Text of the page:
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January 10, 2013

Defensive coordinator leaving Penn State after a year

STATE COLLEGE — Former Penn State defensive coordinator Ted Roof won’t forget his one season in Happy Valley.

But home is home. And after the opportunity arose quickly to take the same position at his alma mater, Georgia Tech, he said he made the difficult decision to leave the Nittany Lions and return to his native Georgia.

“That was a real privilege and special deal for me to be part of that football team,” Roof said about the 2012 Penn State season in a phone interview Thursday with The Associated Press. He called it a special year and the team a “special group of guys.”

After Roof told Nittany Lions coach Bill O’Brien he was leaving Wednesday morning, new defensive coordinator John Butler got a visit in his office from the boss.

“Billy came in and said, ‘I’m going to promote you to defensive coordinator,”’ said Butler, the former secondary coach, in recounting the conversation. He responded, “That’s great, thanks a lot. What do you need me to do?”

“It wasn’t like there was a surprise party associated with it,” said Butler, known for his animated histrionics on the field during games.

“You just move on.”

Roof’s departure seemed to catch most people around the program by surprise. Roof said the opportunity at Georgia Tech only surfaced about two days ago.

In a statement Wednesday, Georgia Tech said Roof’s hiring won’t become official until a background check is completed, likely next week.

Roof played for the Yellow Jackets, and was an assistant under former coach George O’Leary, as well. O’Brien was also on that Georgia Tech staff. Roof was the head coach at Duke from 2003-07, where the Blue Devils went just 6-45. O’Brien was offensive coordinator at Duke from 2005-06.

A year ago, O’Brien lured Roof to State College just weeks after Roof had taken the defensive coordinator job at Central Florida under O’Leary. He was one of O’Brien’s first hires as the new coach began shepherding the Nittany Lions through the rocky aftermath of the Jerry Sandusky child molestation scandal.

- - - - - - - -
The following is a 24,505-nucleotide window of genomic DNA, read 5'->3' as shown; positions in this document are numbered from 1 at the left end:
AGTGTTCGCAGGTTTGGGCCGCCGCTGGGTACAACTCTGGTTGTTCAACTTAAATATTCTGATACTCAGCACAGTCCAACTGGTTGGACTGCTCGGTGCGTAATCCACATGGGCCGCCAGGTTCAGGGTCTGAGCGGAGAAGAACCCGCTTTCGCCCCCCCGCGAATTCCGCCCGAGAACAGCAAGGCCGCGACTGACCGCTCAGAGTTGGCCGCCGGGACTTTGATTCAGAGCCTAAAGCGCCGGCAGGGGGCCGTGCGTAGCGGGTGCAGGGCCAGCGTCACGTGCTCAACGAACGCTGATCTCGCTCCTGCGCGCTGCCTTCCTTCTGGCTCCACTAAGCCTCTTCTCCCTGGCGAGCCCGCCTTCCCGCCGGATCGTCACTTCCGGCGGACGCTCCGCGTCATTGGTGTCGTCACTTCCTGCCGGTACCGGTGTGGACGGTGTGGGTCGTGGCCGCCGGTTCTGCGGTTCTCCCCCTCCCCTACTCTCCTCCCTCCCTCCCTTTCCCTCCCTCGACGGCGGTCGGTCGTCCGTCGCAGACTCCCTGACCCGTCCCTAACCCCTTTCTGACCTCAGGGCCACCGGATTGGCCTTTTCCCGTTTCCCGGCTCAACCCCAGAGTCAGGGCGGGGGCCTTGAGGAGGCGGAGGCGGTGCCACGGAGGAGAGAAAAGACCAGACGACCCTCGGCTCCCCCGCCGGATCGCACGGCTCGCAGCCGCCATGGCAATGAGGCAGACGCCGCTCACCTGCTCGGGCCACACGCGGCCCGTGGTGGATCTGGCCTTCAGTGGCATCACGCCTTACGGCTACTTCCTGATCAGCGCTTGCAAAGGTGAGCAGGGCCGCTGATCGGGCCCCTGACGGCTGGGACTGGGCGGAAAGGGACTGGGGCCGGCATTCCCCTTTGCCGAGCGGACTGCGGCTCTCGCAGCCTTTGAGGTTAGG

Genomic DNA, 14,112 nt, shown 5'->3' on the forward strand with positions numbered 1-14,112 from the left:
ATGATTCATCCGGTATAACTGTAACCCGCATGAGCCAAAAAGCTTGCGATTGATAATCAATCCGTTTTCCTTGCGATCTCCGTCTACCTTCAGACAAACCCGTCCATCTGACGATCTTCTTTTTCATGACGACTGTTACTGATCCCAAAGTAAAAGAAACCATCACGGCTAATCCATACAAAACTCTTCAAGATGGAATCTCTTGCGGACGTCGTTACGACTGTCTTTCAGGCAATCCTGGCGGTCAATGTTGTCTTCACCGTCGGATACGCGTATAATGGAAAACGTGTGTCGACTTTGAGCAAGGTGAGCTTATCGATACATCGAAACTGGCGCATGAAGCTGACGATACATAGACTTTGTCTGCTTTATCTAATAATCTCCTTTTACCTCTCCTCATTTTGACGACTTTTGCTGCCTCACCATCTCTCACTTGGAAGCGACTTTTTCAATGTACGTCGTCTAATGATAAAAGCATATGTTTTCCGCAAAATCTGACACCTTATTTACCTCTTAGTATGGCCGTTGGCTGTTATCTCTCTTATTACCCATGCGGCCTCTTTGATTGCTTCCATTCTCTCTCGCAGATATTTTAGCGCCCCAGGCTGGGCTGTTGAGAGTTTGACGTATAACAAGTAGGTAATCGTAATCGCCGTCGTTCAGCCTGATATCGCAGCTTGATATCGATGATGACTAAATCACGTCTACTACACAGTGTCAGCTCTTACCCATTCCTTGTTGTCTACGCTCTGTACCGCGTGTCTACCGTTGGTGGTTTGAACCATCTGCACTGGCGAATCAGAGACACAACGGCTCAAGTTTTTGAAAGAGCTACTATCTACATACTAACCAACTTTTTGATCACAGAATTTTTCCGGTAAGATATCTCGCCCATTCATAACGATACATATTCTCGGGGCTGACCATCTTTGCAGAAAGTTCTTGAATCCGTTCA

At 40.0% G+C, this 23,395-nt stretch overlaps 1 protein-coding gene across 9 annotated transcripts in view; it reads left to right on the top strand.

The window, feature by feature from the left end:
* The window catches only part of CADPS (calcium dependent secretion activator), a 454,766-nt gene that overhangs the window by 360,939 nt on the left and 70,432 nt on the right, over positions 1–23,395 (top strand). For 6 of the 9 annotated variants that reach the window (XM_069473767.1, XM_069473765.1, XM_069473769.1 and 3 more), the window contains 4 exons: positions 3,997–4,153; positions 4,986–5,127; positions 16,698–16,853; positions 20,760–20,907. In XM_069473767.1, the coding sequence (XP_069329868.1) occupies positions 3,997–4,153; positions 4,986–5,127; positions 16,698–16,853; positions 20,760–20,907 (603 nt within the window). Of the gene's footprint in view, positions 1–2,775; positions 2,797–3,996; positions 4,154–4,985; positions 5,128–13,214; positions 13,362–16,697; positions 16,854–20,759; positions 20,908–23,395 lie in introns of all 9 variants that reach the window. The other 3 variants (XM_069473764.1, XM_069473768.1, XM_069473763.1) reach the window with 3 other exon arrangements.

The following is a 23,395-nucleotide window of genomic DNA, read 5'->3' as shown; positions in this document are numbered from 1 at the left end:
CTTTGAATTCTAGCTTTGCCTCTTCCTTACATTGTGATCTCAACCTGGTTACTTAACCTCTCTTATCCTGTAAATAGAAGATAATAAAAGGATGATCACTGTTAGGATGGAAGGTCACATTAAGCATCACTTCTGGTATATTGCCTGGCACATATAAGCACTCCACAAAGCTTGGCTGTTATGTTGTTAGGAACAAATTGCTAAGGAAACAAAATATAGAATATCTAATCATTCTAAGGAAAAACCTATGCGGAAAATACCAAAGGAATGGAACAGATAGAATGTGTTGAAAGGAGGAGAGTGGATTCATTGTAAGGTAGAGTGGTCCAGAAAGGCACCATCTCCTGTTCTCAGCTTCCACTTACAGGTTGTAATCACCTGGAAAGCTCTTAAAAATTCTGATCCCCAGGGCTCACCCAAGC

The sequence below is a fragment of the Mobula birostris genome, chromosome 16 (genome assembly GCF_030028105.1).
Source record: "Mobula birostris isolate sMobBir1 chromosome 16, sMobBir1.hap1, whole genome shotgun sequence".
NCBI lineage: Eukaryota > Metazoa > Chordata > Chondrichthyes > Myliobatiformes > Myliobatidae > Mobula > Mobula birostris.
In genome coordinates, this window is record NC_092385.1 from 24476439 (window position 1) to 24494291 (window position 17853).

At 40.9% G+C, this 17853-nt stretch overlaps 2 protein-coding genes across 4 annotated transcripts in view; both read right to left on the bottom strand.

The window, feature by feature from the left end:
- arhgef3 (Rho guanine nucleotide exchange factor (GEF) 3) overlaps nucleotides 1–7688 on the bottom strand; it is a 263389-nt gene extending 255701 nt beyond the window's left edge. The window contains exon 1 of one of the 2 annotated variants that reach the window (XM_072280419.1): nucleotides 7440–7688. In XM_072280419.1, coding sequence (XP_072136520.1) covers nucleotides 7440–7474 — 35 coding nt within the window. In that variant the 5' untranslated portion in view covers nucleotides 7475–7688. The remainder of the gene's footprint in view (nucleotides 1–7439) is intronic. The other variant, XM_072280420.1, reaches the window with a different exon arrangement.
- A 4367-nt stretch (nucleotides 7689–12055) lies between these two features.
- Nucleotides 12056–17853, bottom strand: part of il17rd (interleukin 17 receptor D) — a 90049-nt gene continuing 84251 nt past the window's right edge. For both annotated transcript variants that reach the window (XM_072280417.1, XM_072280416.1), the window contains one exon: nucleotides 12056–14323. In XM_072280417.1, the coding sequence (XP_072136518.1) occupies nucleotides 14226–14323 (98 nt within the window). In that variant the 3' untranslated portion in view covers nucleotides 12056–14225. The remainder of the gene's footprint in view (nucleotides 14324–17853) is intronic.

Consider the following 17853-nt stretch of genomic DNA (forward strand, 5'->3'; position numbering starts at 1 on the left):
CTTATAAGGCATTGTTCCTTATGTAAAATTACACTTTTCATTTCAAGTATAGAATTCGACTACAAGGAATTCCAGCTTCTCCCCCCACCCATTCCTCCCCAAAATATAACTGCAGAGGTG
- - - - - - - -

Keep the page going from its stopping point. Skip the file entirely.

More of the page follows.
At 8-4, this season turned out to be a success for O’Brien and Roof – especially given the scrutiny around the team after the NCAA handed down its sanctions over the summer.

The Nittany Lions were already known for good defense under Hall of Fame coach Joe Paterno and longtime defensive coordinator and Johnstown native Tom Bradley, and Roof tweaked the schemes with more blitzes and different looks. Under his watch, Penn State was second in the Big Ten in scoring defense (19.1 points), first in sacks (34) and first in red-zone defense.

He was also instrumental in opening up recruiting avenues in the South for Penn State, including the trail that led to backup quarterback Steven Bench, of Georgia.

Roof appeared to forge strong bonds with players, including senior linebacker Michael Mauti, during the stressful year. He said this team would be remembered “because of the heart and commitment that they showed and exhibited ... Everything that’s right about college football.”

When asked if there were any hard feelings in his departure, Roof quickly said “Absolutely not.”

O’Brien, in a statement Wednesday, praised Roof and wished him well: “Ted is a great coach and person. He earned the respect of our players and they enjoyed playing for him.”

Now, Butler will be Penn State’s third defensive coordinator in three years. Bradley was the defensive coordinator for 11 seasons but left after O’Brien took over.

Butler, a 19-year coaching veteran, was a linebackers coach at Minnesota in Roof’s one season there as defensive coordinator in 2008. He also coached at South Carolina, but this will be his first go-around as a coordinator.

Butler expected defensive line coach Larry Johnson and linebackers coach Ron Vanderlinden to remain on staff. Both are well-respected position coaches and recruiters who were held over by O’Brien from the previous staff.

“There’s going to be a ton of consistency with Ron being here and Larry,” Butler said. “We’re going to put this thing together. It will be very similar to what we did in 2012.”

Butler expects to keep his secondary responsibilities as well, but likely will be limited to either just the cornerbacks or safeties.

It would still leave one opening on the Penn State staff.

The Nittany Lions will lose Mauti, Gerald Hodges, and Jordan Hill in 2013, all key defensive starters. Six starters return including defensive end Deion Barnes, middle linebacker Glenn Carson and three members of the secondary.

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